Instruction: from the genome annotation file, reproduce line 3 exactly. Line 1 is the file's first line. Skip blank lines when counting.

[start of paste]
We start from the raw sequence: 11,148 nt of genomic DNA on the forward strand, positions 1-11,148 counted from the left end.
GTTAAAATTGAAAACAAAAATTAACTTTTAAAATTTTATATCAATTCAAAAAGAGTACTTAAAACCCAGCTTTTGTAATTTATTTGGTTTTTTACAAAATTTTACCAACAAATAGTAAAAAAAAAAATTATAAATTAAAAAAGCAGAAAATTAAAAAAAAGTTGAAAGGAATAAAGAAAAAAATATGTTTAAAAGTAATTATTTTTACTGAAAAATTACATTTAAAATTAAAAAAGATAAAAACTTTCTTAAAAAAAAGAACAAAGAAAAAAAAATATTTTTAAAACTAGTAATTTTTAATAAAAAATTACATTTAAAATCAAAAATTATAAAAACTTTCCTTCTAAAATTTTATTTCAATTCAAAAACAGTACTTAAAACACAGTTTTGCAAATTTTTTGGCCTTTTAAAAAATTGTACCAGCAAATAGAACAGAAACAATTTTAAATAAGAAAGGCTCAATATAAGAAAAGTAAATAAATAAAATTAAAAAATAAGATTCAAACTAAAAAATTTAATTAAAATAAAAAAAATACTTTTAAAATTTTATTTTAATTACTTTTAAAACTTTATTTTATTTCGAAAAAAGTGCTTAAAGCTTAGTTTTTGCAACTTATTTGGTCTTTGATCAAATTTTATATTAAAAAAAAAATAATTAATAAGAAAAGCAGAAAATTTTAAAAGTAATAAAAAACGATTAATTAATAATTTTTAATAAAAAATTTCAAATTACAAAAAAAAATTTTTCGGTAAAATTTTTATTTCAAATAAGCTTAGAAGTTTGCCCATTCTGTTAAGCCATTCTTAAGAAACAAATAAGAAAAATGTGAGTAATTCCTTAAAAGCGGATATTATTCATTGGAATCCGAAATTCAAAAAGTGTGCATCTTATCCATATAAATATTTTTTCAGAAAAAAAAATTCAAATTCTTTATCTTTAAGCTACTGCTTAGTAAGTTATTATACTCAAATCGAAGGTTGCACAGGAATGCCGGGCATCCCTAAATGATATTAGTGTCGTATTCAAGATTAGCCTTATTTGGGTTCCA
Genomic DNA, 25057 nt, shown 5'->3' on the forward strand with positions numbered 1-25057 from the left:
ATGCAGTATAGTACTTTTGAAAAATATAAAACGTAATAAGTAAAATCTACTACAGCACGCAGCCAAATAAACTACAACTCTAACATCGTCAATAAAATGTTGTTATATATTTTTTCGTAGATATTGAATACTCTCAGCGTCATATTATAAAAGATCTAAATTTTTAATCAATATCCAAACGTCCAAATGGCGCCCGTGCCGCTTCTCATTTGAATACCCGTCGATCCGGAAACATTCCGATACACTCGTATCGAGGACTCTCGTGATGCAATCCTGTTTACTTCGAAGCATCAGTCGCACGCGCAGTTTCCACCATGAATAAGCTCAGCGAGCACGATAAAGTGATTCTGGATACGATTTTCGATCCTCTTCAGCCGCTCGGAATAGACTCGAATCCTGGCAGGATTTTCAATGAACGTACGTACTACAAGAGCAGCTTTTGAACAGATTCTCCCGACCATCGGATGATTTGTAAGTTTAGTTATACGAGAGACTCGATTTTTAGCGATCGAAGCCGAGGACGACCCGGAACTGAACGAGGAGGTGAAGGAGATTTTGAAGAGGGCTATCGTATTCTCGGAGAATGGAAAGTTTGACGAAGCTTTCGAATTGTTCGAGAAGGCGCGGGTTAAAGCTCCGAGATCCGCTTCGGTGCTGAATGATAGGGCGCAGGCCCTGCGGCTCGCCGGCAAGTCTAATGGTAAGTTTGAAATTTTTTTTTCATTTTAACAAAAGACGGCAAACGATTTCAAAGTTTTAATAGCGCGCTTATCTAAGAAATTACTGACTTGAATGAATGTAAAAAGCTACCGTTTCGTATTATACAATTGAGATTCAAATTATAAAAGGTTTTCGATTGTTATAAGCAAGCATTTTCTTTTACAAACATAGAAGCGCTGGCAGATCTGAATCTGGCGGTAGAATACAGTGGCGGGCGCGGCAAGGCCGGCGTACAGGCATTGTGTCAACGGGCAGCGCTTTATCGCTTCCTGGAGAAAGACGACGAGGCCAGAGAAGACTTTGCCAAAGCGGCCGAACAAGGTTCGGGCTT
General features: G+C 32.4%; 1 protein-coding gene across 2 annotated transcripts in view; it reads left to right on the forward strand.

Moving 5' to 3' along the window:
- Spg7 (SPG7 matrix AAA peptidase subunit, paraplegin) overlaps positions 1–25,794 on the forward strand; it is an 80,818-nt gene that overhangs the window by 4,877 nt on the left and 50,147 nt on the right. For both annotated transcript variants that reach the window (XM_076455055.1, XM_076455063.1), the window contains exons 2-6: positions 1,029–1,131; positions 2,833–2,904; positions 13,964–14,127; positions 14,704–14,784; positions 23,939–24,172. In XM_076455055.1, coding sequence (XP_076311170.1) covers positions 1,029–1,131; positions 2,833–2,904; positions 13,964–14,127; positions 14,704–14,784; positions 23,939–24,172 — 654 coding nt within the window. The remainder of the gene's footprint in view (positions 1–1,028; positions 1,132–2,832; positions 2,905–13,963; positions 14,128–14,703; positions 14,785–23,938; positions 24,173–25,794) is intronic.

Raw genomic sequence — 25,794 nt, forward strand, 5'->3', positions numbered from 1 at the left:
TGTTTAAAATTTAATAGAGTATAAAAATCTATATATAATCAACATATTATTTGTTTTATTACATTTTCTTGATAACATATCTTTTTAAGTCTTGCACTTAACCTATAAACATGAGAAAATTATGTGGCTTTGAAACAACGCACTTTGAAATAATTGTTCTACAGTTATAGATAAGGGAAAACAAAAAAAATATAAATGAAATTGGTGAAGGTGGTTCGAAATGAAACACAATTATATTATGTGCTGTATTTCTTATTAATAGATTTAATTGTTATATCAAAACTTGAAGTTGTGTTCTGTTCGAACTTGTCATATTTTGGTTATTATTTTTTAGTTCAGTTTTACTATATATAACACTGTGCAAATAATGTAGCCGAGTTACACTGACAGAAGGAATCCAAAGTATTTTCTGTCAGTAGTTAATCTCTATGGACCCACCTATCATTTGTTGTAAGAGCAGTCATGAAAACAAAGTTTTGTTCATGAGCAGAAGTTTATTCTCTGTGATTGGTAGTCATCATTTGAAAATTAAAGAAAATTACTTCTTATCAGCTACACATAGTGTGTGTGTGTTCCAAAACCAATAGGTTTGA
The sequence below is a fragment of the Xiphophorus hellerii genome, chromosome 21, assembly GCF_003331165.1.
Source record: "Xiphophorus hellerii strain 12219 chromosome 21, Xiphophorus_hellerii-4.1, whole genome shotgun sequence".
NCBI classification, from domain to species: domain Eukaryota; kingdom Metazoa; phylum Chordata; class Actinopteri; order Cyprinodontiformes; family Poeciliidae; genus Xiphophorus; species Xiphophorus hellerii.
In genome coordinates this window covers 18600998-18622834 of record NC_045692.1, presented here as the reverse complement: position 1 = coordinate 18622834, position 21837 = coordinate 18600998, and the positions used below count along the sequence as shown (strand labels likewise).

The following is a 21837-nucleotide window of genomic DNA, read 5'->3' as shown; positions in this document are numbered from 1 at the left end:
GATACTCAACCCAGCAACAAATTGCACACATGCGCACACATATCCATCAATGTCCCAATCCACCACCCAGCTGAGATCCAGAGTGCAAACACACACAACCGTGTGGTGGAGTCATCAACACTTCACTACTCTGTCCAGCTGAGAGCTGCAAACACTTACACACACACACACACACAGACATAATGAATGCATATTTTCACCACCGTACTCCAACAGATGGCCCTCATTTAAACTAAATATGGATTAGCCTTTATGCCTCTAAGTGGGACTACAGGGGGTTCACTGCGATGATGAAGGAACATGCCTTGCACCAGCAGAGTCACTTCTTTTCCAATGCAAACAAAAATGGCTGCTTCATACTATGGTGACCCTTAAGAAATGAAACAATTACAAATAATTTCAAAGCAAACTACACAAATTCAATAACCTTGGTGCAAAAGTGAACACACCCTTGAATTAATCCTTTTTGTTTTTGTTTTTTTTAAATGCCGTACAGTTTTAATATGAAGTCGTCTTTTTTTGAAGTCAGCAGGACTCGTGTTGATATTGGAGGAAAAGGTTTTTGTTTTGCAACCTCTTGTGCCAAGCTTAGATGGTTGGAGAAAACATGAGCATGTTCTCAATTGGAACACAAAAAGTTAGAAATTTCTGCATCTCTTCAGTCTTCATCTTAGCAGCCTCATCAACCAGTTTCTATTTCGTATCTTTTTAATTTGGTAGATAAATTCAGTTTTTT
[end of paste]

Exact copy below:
Genomic DNA, 25057 nt, shown 5'->3' on the forward strand with positions numbered 1-25057 from the left: